Sexual misconduct is not a new problem among health care practitioners. Hippocrates even added to his oath, "In every house where I come I will enter only for the good of my patients, keeping myself far from all intentional ill-doing and all seduction, and especially from the pleasures of love with women or men, be they free or slaves." In order to prevent this damaging conduct from happening to our clients and in our practices, we must maintain appropriate boundaries and develop open communication. It is our responsibility as the therapist to establish these boundaries, and shift them to the needs of the client.
Malpractice and/or liability claims are generally categorized into malpractice, criminal or civil. Malpractice includes acts of commission and acts of omission.1,2 Acts of commission are unintentional or intentional acts, performed by a therapist, that result in some type of harm to the client. Acts of omission is more common among primary health care physicians such as doctors, chiropractors or acupuncturists and involves a failure to refer clients out when indicated, or some type of missed problem in initial treatment of patient. Criminal suits are usually claims that involve some type of illegal implication and ramification for unprofessional illegal conduct. This month, we will further discuss these criminal acts but more specifically unprofessional sexual misconduct.
According to the Medical Council of New Zealand, sexual misconduct can be divided into three categories. The lowest level of misconduct is defined as "sexual impropriety." "This is nonphysical contact of a patient that is inappropriate jokes, crude gestures ... or demeaning comments about a patient's undergarments." The next level is "sexual transgression," which is defined as, "inappropriate touching of a patient stopping just short of an overt sexual act." This can include unnecessary contact with the breasts and inappropriate draping or lack thereof. The last and most severe is "sexual violation." This is defined as, "a sexual act between patient and doctor, there is no distinction between which party initiated the contact and whether the act was consensual." When any type of sexual misconduct takes place, the issue is no longer in the malpractice realm but becomes a criminal issue. These illegal acts are usually excluded in malpractice insurance policies.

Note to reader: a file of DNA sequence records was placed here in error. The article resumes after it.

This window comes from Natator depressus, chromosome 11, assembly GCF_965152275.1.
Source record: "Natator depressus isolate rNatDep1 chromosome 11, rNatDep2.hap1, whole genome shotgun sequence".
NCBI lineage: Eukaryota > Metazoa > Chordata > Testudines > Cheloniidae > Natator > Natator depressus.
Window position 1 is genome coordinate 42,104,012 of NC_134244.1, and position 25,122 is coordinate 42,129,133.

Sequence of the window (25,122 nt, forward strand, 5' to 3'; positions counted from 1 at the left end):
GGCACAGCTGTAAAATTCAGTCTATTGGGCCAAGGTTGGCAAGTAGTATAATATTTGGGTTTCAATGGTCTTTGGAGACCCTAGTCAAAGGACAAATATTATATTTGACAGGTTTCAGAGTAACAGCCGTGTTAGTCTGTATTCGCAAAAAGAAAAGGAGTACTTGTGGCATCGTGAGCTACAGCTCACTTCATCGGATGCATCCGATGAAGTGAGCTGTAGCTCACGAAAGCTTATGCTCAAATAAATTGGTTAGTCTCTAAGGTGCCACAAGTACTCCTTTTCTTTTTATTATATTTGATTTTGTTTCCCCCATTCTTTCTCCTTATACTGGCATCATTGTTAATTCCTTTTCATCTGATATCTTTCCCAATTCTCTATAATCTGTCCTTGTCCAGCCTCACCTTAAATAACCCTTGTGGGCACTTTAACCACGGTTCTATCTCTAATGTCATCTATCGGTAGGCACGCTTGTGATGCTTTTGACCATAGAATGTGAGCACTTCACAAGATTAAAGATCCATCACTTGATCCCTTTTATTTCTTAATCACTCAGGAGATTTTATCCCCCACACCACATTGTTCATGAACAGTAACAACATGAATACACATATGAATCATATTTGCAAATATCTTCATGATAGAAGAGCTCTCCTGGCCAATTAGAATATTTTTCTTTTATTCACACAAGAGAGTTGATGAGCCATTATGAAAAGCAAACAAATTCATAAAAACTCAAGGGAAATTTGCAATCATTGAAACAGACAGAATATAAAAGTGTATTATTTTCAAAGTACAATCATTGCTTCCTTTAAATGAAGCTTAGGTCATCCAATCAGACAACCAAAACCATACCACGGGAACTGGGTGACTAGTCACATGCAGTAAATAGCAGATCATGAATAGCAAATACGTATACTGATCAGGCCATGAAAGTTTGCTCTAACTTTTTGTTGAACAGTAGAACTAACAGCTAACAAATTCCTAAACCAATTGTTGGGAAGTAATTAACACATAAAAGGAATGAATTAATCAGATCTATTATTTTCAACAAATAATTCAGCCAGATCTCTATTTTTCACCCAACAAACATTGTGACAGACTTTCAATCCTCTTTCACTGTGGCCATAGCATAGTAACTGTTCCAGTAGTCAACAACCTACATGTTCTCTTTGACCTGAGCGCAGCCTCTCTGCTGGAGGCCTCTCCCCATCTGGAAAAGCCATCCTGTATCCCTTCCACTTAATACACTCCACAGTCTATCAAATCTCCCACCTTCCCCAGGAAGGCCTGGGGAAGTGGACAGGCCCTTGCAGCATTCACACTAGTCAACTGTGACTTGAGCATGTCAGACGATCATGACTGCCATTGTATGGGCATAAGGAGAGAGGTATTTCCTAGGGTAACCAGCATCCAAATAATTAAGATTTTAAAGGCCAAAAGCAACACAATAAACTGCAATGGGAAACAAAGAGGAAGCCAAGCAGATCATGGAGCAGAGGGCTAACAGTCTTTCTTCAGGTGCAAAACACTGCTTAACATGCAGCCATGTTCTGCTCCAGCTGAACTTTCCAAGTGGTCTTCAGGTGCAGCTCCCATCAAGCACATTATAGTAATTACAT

Health care professionals are held to higher standards due to the hands-on nature of our field. The one-on-one time spent with clients creates a special personal connection between the client and therapist where the client may share personal information that would not be shared to other types of professionals. With the exception of the health care professionals, people would generally never allow another service provider to touch them. This immediately places us in a unique position of trust as separate and distinctive professionals. Unfortunately, according to the American Massage Council's claims history, sexual misconduct is the number one type of claim against massage therapists.
Sexual misconduct is not limited to sexual interaction with a client. It can be an inappropriate comment, flirtatious behavior, look or gift. This type of misconduct can harm the client in many ways and has major repercussions for us as practitioners. These repercussions may include damaged reputations, lawsuits, and ultimately losing our permits, licenses and practices. How can these issues be prevented? Most experts in practice management recommend setting adequate and appropriate boundaries.
Boundaries separate your personal space from the space of the client. Most boundaries are created by the client and maintained by the practitioner. The maintenance of these boundaries can help us maintain a thriving and professional practice. There are several types of boundaries set by in practice that can help us to prevent any misunderstandings or mistakes that could lead to sexual misconduct.
The first and most important when it comes to sexual impropriety claims are physical boundaries. What kind of touch will we accept from a client when greeting them? What type of draping techniques should we use? According to an administrator at a leading massage school in California, "draping is the number one complaint from clients receiving massage in their clinic." Massage therapists must make sure that the client is properly, consistently and conservatively draped. Always give the client sufficient time in private to change before and after the massage.
The next way to protect yourself is by maintaining verbal boundaries, keeping open all lines of communication with your client. Listen to your clients attentively and comfort them through a routine professional protocol in treatment procedures. When explaining your treatment plans for the client, make clear what you are going to do, explaining again what you are doing while doing it, and then telling the client what you just did. Set the language in conversation on the telephone in a professional level. Always avoid improper slang, language and gossip, and keep client's confidentiality a priority.
Lastly, a first impression is always made with visual boundaries. Our society is based on visual recognition and appearance. Create your own professionalism by consistently practicing routine procedures and retaining a standard dress code. Uniforms can create a comfortable atmosphere by setting a familiar tone. Keep your office clean and neat.
Through establishing, encouraging and enforcing these boundaries, you will promote your profession, as well as the safekeeping of yourself and your clients. Next time, we will discuss three additional boundaries that can help us succeed in practice.